Catholic Missionary Miraculously Survives Haiti Quake

By Susan Brinkmann, OCDS
Staff Journalist

A Catholic missionary from Connecticut says it was a series of miracles that allowed him to survive 10 hours trapped in the rubble after the Haiti earthquake.

Chuck Dietsch, 66, became interested in volunteering for the Haitian Ministries about six years ago after listening to a guest speaker at Sacred Heart Church in Southbury. He and his wife, Dorne, 64, visited Haiti several times but this was the first time Chuck went as a ministry employee. He was hired as a business consultant to help a mission house in Port-au-Prince through a transition to a new director.

He had only been in Haiti seven days when the quake hit. Just as the walls and floors started shifting something made him run for the nearest doorway, pulling a colleague, mission director, Jillian Thorp, 24, along with him. The next jolt brought the whole house on top of them.

They suddenly found themselves trapped under six feet of rubble.  Deutsch’s legs were pinned under the debris and his left hand was crushed by a 2 x 4 that probably saved their lives because it miraculously created a small air pocket. His back was bent over a cinder block and he was in severe pain.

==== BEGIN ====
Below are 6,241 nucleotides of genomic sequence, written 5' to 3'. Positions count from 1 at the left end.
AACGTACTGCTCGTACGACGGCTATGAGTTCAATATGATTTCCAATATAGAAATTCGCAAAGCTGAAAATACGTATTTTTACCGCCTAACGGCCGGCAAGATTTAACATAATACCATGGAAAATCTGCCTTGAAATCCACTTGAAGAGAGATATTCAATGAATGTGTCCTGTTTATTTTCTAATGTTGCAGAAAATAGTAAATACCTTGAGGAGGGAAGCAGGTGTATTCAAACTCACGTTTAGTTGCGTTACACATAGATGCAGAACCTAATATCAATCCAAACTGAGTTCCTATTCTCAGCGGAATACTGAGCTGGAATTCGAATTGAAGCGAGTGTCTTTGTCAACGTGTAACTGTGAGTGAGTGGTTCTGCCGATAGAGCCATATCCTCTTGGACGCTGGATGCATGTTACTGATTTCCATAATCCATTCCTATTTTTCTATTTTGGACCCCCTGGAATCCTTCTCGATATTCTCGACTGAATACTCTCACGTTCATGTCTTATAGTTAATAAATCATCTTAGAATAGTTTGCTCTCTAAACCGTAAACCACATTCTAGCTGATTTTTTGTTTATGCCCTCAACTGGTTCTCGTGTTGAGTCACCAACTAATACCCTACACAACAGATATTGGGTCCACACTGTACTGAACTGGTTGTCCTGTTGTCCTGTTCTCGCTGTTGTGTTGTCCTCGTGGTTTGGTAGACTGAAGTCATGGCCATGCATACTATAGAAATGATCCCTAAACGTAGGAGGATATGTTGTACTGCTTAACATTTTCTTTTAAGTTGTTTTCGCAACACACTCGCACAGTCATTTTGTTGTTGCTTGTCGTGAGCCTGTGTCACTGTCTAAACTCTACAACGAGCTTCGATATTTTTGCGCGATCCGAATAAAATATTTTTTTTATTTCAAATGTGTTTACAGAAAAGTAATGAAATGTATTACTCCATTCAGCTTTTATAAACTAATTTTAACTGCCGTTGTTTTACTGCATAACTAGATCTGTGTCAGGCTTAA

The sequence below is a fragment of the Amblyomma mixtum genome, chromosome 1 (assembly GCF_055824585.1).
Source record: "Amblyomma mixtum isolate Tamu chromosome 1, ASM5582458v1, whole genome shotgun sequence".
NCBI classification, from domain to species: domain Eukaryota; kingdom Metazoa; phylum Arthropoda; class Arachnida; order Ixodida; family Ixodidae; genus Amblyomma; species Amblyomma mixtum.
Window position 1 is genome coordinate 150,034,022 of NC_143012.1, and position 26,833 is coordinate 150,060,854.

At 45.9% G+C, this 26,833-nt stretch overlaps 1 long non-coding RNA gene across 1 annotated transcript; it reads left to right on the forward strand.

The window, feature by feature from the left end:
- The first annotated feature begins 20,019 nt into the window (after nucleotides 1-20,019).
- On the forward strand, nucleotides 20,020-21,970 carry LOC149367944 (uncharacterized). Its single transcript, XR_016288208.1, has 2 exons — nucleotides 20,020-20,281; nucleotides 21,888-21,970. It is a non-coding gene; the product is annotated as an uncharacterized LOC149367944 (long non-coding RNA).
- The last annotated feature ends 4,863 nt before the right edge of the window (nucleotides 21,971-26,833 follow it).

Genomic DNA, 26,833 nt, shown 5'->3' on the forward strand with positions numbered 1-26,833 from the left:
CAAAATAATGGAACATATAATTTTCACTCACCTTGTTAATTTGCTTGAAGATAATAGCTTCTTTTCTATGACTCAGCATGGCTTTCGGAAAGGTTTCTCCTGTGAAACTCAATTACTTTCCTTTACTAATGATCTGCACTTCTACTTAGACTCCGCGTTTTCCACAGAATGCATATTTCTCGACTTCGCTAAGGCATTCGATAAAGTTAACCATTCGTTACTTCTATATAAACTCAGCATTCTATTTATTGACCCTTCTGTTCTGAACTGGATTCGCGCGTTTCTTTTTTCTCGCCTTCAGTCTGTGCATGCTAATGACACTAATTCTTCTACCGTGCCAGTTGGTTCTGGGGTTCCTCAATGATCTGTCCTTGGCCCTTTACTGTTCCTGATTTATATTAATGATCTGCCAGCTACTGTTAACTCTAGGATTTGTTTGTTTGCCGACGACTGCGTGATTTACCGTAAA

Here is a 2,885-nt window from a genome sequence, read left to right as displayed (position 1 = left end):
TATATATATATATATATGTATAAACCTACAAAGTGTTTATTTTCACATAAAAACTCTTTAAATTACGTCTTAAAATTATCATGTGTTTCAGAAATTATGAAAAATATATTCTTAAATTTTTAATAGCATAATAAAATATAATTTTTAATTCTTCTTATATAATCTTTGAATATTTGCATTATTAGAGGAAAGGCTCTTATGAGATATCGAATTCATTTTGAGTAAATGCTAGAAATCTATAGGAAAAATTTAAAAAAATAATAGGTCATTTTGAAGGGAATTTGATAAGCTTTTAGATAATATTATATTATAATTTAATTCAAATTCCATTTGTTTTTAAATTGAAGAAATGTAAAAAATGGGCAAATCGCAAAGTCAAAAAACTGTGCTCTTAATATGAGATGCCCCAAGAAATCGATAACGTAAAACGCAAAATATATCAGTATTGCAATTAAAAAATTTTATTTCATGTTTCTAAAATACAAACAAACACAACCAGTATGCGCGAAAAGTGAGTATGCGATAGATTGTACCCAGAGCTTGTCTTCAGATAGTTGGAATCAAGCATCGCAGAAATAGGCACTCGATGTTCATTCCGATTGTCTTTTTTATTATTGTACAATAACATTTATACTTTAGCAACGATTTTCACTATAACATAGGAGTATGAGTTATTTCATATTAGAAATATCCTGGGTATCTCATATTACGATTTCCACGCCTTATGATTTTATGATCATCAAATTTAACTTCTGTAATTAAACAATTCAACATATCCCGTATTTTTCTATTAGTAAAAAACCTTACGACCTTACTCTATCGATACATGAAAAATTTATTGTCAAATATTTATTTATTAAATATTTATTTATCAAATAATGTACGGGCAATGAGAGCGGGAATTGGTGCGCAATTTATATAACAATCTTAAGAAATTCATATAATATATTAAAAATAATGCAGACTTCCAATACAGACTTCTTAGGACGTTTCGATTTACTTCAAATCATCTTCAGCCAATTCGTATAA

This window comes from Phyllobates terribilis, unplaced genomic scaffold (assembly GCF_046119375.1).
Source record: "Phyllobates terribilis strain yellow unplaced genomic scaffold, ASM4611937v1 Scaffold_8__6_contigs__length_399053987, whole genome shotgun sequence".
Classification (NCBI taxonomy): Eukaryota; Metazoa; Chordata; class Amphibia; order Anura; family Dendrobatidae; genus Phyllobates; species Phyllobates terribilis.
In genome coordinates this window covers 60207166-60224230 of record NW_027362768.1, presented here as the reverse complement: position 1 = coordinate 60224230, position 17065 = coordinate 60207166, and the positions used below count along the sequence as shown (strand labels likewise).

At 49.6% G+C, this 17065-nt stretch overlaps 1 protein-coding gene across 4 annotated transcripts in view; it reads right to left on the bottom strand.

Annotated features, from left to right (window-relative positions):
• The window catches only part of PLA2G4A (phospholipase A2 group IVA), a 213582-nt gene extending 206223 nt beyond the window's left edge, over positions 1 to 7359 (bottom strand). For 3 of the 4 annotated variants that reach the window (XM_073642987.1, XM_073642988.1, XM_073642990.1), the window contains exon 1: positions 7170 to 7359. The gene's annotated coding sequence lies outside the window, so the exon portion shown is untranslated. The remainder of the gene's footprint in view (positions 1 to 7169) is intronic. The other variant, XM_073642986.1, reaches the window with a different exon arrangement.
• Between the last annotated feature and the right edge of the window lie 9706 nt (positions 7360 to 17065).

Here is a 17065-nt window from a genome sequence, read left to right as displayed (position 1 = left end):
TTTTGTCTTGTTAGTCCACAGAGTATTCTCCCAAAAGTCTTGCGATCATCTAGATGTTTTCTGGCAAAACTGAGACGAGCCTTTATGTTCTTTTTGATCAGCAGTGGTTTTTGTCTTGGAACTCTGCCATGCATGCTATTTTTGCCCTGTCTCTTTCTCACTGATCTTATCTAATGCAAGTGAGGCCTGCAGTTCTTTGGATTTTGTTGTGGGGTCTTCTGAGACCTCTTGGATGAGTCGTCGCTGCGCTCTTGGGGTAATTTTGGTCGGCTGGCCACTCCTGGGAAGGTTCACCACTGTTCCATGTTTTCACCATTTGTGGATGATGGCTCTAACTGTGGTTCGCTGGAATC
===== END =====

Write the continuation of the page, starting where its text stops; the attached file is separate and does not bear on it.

“The first two hours were fear, sadness because I believed I would probably never see my family again,” Deutsch told “There were feelings of hopelessness. When you’re immobile, six-feet under the ground with a thought that you’re just going to eventually go to sleep, its very frightening.”

They lay trapped in the rubble for about two hours before hearing voices outside. The two started yelling until someone heard and rescue efforts got underway.

For the next 10 hours, workers struggled to free them while dozens of aftershocks shook the rubble around them.

“I continuously kept saying to God, ‘God, please calm the earth,’ because of fear of collapse of the little room we were in,” Deutsch said.

The two of them prayed a lot during the ordeal, but never talked about death or dying.

However, at one point, sensing that the air was running out in their tiny cavern, he remembers saying to God: “I guess it’s time I go to sleep.” But something inside told him it wasn’t time. “I said ‘no, there’s still hope.’”

Minutes later, rescuers moved some debris and sent a rush of air flooding into the space where he and Thorpe were pinned. Two hours later, they were finally pulled out and laid on the ground outside the remains of the building.

“Its hard to express when you are just laying there on your back after that looking at the heavens and you can see all the stars. Unfortunately the sounds were horrific because death filled the night.”

His joy at being alive was filled with the sorrow of hearing the screams of people who were in the process of finding their loved ones dead in the rubble.

Deutsch suffered a broken eye socket and will need plastic surgery on his mangled hand. His colleague miraculously escaped with only cuts and bruises.

Deutsch was reunited with his wife in Connecticut on their 43rd wedding anniversary and says he’s anxious to go back to Haiti to help with relief efforts.

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